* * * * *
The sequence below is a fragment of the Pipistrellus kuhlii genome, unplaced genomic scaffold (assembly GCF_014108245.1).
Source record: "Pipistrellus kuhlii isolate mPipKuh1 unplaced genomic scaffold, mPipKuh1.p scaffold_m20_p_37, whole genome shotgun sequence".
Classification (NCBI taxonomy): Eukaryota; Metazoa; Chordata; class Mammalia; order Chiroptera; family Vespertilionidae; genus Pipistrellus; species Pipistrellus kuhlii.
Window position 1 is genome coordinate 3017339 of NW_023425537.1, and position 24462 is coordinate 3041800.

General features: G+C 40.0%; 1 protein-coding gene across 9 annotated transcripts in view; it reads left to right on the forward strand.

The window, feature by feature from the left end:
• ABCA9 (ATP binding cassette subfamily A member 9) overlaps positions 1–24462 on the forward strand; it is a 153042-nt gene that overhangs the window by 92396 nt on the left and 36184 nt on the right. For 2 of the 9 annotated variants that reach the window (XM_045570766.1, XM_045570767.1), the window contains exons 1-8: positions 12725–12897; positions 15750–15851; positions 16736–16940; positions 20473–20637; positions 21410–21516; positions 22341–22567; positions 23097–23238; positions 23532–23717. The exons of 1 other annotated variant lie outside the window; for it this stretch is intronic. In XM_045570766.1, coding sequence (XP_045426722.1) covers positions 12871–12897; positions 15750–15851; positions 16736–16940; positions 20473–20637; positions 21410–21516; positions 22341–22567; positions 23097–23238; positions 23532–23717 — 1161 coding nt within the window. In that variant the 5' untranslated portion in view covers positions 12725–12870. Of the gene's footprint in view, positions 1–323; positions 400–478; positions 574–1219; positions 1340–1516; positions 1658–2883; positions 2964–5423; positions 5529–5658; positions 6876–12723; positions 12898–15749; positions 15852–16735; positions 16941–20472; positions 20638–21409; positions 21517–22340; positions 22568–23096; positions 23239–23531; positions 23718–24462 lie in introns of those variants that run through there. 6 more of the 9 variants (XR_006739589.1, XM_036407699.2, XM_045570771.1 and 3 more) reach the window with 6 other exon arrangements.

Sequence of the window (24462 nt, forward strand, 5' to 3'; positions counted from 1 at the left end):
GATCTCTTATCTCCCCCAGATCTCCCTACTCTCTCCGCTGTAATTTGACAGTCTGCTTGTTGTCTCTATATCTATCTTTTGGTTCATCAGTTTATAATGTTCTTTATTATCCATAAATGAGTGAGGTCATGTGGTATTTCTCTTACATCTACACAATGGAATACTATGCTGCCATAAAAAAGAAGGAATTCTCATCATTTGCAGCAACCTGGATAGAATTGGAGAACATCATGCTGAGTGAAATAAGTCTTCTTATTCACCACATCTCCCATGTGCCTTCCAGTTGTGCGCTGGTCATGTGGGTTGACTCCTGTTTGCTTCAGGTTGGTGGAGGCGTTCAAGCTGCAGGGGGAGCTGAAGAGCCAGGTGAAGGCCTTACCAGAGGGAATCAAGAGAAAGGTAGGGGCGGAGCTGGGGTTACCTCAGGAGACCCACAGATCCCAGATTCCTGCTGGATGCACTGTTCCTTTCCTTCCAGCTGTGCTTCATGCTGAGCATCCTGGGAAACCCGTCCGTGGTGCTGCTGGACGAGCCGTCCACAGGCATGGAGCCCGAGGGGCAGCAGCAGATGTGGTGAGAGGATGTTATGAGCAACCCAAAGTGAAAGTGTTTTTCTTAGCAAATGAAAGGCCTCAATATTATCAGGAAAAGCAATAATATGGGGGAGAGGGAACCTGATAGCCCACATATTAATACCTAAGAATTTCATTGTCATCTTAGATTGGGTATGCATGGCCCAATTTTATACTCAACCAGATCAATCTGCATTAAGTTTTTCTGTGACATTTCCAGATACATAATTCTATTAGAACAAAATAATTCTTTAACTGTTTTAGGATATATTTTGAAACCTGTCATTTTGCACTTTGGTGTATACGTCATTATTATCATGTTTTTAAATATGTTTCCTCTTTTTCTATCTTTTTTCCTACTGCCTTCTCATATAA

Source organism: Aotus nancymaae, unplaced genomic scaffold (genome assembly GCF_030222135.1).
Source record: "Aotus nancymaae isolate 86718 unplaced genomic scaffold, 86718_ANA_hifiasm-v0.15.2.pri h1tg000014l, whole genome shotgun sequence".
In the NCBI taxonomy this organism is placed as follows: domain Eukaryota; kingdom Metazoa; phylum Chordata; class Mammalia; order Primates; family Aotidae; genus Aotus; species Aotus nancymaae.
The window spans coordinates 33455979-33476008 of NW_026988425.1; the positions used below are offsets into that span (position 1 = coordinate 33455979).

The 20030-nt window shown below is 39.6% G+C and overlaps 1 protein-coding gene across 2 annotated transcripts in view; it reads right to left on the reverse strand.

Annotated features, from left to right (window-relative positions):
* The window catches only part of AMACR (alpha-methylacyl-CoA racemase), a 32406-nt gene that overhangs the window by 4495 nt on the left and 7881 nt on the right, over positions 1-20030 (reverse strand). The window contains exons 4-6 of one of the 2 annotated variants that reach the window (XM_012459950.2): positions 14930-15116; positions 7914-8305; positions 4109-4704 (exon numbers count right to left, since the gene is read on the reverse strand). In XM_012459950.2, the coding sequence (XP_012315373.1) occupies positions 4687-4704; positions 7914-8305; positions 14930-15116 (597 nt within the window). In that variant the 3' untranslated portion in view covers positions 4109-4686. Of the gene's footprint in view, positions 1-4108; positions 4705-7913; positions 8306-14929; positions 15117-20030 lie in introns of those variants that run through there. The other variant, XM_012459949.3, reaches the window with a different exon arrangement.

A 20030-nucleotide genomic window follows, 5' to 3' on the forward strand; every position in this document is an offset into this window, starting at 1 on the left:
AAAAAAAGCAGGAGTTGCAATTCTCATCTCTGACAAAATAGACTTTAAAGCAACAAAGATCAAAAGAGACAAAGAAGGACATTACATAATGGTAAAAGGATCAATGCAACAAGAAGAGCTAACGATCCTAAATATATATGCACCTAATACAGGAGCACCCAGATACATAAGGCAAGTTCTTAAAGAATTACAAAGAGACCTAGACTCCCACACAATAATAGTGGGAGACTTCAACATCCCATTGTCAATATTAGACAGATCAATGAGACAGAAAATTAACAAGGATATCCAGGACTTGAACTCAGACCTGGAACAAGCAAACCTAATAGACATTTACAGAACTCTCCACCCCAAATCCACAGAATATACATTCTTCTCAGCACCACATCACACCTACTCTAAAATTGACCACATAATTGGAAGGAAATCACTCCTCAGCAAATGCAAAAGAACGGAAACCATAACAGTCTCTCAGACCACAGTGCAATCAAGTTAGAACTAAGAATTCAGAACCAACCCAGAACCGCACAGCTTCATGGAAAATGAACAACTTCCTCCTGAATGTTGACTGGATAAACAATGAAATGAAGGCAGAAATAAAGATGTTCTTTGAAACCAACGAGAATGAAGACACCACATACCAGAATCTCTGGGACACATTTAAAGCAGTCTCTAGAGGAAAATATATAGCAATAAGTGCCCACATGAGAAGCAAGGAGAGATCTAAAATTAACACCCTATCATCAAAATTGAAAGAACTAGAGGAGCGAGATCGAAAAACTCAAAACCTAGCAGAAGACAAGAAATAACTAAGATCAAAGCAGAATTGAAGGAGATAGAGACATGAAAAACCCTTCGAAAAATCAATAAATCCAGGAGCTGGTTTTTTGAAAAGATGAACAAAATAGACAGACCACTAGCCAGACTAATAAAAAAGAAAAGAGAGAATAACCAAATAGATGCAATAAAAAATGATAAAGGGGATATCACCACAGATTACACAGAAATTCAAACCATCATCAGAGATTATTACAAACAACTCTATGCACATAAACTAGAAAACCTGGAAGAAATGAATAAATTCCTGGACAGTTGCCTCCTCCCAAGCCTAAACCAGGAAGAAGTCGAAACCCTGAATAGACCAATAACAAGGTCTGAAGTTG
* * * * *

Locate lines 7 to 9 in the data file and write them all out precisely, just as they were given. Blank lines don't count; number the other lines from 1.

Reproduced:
• ABCA9 (ATP binding cassette subfamily A member 9) overlaps positions 1–24462 on the forward strand; it is a 153042-nt gene that overhangs the window by 92396 nt on the left and 36184 nt on the right. For 2 of the 9 annotated variants that reach the window (XM_045570766.1, XM_045570767.1), the window contains exons 1-8: positions 12725–12897; positions 15750–15851; positions 16736–16940; positions 20473–20637; positions 21410–21516; positions 22341–22567; positions 23097–23238; positions 23532–23717. The exons of 1 other annotated variant lie outside the window; for it this stretch is intronic. In XM_045570766.1, coding sequence (XP_045426722.1) covers positions 12871–12897; positions 15750–15851; positions 16736–16940; positions 20473–20637; positions 21410–21516; positions 22341–22567; positions 23097–23238; positions 23532–23717 — 1161 coding nt within the window. In that variant the 5' untranslated portion in view covers positions 12725–12870. Of the gene's footprint in view, positions 1–323; positions 400–478; positions 574–1219; positions 1340–1516; positions 1658–2883; positions 2964–5423; positions 5529–5658; positions 6876–12723; positions 12898–15749; positions 15852–16735; positions 16941–20472; positions 20638–21409; positions 21517–22340; positions 22568–23096; positions 23239–23531; positions 23718–24462 lie in introns of those variants that run through there. 6 more of the 9 variants (XR_006739589.1, XM_036407699.2, XM_045570771.1 and 3 more) reach the window with 6 other exon arrangements.

Sequence of the window (24462 nt, forward strand, 5' to 3'; positions counted from 1 at the left end):
GATCTCTTATCTCCCCCAGATCTCCCTACTCTCTCCGCTGTAATTTGACAGTCTGCTTGTTGTCTCTATATCTATCTTTTGGTTCATCAGTTTATAATGTTCTTTATTATCCATAAATGAGTGAGGTCATGTGGTATTTCTCTTACATCTACACAATGGAATACTATGCTGCCATAAAAAAGAAGGAATTCTCATCATTTGCAGCAACCTGGATAGAATTGGAGAACATCATGCTGAGTGAAATAAGTCTTCTTATTCACCACATCTCCCATGTGCCTTCCAGTTGTGCGCTGGTCATGTGGGTTGACTCCTGTTTGCTTCAGGTTGGTGGAGGCGTTCAAGCTGCAGGGGGAGCTGAAGAGCCAGGTGAAGGCCTTACCAGAGGGAATCAAGAGAAAGGTAGGGGCGGAGCTGGGGTTACCTCAGGAGACCCACAGATCCCAGATTCCTGCTGGATGCACTGTTCCTTTCCTTCCAGCTGTGCTTCATGCTGAGCATCCTGGGAAACCCGTCCGTGGTGCTGCTGGACGAGCCGTCCACAGGCATGGAGCCCGAGGGGCAGCAGCAGATGTGGTGAGAGGATGTTATGAGCAACCCAAAGTGAAAGTGTTTTTCTTAGCAAATGAAAGGCCTCAATATTATCAGGAAAAGCAATAATATGGGGGAGAGGGAACCTGATAGCCCACATATTAATACCTAAGAATTTCATTGTCATCTTAGATTGGGTATGCATGGCCCAATTTTATACTCAACCAGATCAATCTGCATTAAGTTTTTCTGTGACATTTCCAGATACATAATTCTATTAGAACAAAATAATTCTTTAACTGTTTTAGGATATATTTTGAAACCTGTCATTTTGCACTTTGGTGTATACGTCATTATTATCATGTTTTTAAATATGTTTCCTCTTTTTCTATCTTTTTTCCTACTGCCTTCTCATATAA